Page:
Sunday, July 23, 2000
Looking for truth amid facts
The shattered glass along the road is gone. In its place, two wooden crosses and flowers in dozens of bouquets and baskets. Snapshots. Mardi Gras beads. A hand-lettered card under a patch of purple thistles. Tangible signs of grief for Kelli Ridenour and Anna Destefano.
More than 2,000 people came to the memorial service for the two Delhi Middle School students, killed June 9 when a 16-year-old girl lost control of the Jeep Cherokee she was driving along a narrow stretch of Hillside Avenue.
Hill hopping, authorities say. Speeding on a bumpy road, becoming airborne.
Next week, Judge Sylvia Hendon will decide whether the driver, who is charged with aggravated vehicular homicide, should be tried as an adult. After I wrote about the tragedy, friends and family responded, sharing things they know that are not yet part of the public record, things about that day, about the accident.
There were opinions about teen-age drivers. About responsibility. About SUVs. About punishment. About rehabilitation.
About Kelli and Anna.
The families both of them want people to know the truth amid all the information floating around. One very big truth. These girls, both just 13 years old, died through no fault of their own. None.
Maybe instead of everyone offering their opinions on how this should be handled through the court system, they should be saying a prayer for the families. Especially people who don't have all of the facts, one said disgustedly.
Looking for more facts, I learned Kelli was starting to sprout up, getting taller. Her father, Doug, says she was always on the phone. A soccer player. A cheerleader. Everybody's friend.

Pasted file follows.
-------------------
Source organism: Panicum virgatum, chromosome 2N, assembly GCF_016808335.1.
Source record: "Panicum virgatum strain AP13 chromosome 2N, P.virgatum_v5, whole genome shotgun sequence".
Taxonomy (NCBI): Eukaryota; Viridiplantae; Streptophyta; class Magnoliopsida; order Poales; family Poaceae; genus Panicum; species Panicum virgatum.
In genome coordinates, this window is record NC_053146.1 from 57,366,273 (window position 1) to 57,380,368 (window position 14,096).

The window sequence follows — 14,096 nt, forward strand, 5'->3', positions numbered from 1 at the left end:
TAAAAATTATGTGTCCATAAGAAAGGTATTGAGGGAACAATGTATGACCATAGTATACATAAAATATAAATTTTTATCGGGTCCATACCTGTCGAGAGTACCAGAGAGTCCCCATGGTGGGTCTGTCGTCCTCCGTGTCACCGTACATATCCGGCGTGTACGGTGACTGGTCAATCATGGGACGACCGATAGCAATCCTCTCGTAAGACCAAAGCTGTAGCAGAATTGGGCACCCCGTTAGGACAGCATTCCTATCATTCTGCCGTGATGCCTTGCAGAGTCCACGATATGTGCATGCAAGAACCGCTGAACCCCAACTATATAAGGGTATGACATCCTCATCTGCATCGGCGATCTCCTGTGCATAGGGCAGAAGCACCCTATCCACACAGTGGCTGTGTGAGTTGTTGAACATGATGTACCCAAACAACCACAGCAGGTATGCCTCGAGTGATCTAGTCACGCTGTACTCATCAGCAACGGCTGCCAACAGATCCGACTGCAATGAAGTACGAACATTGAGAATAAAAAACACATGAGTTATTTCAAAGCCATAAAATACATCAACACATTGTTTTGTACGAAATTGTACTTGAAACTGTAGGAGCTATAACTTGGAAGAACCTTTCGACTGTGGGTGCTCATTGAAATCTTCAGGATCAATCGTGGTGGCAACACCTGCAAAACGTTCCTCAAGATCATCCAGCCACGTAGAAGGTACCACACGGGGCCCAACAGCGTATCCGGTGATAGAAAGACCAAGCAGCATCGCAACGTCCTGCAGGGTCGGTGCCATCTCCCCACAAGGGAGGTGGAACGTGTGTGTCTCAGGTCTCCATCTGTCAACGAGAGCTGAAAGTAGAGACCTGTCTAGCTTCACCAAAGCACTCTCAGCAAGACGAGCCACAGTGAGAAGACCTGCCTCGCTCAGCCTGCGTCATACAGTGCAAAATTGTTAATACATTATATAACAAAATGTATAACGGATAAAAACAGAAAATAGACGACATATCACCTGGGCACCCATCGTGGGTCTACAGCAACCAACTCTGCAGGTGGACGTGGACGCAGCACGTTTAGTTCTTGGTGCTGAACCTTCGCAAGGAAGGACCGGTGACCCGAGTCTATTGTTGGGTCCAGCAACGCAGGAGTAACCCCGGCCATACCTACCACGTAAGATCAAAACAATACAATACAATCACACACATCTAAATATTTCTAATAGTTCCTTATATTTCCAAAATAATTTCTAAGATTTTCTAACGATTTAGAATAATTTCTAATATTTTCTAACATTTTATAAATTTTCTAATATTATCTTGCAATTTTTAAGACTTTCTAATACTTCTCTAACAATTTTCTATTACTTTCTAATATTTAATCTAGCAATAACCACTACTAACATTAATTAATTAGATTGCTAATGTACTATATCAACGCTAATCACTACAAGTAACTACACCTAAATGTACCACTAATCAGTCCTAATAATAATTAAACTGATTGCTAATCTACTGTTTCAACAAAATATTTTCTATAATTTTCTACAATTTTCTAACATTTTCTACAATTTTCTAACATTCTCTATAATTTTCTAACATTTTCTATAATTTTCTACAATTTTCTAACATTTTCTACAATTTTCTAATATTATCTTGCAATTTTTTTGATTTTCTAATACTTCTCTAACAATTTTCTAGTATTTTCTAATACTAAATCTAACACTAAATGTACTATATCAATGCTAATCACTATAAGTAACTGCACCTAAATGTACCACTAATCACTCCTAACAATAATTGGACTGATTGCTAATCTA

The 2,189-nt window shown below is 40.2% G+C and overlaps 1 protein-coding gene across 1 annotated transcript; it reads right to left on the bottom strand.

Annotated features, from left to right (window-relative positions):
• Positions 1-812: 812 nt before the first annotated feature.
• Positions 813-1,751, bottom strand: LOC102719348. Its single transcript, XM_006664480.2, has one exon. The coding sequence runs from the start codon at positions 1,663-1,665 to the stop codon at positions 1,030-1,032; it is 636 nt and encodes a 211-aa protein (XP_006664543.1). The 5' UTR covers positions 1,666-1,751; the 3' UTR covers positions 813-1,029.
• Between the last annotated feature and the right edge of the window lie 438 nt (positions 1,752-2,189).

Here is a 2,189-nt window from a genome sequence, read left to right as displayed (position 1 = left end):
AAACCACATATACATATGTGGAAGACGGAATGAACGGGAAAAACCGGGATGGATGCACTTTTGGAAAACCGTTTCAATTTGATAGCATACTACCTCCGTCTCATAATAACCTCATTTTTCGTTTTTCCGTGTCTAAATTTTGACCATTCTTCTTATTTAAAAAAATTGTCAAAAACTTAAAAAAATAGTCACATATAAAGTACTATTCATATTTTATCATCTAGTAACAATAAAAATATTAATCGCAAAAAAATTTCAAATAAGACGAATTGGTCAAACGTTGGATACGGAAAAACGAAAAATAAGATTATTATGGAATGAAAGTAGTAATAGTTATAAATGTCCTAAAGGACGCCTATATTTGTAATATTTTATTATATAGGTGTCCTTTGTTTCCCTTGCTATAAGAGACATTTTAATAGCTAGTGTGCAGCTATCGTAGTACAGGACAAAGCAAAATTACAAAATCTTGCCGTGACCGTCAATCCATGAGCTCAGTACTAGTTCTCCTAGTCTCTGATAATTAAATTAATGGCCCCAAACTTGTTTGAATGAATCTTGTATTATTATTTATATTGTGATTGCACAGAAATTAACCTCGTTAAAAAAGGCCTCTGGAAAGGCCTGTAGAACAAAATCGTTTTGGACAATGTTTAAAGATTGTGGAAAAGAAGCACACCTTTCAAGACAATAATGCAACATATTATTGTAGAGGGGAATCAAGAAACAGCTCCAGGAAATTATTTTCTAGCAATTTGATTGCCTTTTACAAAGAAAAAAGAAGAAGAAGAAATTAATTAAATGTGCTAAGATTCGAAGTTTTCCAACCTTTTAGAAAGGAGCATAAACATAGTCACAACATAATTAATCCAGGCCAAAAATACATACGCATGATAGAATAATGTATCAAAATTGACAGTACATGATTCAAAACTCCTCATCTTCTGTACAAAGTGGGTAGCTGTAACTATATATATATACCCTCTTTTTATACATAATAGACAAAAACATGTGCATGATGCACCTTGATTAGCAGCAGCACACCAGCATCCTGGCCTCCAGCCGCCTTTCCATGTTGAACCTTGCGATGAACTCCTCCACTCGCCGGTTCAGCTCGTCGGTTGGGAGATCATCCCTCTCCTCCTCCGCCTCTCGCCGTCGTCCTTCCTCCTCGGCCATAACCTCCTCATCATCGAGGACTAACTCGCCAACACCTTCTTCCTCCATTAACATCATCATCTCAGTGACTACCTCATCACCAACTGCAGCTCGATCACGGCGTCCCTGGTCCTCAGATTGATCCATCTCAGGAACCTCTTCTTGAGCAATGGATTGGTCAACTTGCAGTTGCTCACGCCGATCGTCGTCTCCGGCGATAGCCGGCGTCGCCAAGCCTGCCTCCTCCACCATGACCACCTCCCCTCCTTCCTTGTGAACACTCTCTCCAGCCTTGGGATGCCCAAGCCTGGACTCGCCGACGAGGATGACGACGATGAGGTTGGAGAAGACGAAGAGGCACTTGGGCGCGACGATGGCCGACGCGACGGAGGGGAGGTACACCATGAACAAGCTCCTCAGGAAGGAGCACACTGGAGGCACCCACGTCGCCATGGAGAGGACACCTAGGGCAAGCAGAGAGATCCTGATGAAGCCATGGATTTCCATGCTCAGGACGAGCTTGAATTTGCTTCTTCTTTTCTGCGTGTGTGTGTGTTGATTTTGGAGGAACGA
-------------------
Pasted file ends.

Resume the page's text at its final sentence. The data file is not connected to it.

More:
Oh, and always smiling.
I am Anna Destefano's mother, wrote Mary Pat McQuaide. My child was a very smart and cautious young lady.
Anna played both basketball and soccer, was honored as an athlete by her school. A great kid, a terrific athlete, says a friend, who graduated from Oak Hills High School the same day Anna and Kelli died.
As I sat in my cap and gown and listened to my classmates speak about having our lives ahead of us, all I was thinking was that these kids were never going to get a chance to grow up.
Anna's grandmother says she was the love of my life.
The driver's sister was having a swim party, wrote Kelli's grandmother. It was hot and about a mile walk. That's why they got in the car. The girls were looking for transportation, not thrills.
Kelli hated to go fast, Doug Ridenour says.
An empty chair
I drove down Anderson Ferry Road and passed by the street that they should have turned on to go to the party, wrote Kelli's aunt, Kim Stacey. I continued on, wondering what the girls must have been thinking at that point. I wondered when it hit Kelli that they were going to do one of the things she was most adamantly opposed to screwing around in a car.
Kim and Doug Swisshelm will be married this Saturday. Kelli was going to be a bridesmaid in our wedding, the groom wrote. Instead, there will be an empty chair at the bridal table.
And in the course of conversations, I came to know more than the fact of two deaths. Kelli hanging on the phone. Anna the athlete.
E-mail Laura at firstname.lastname@example.org
or call 768-8393.
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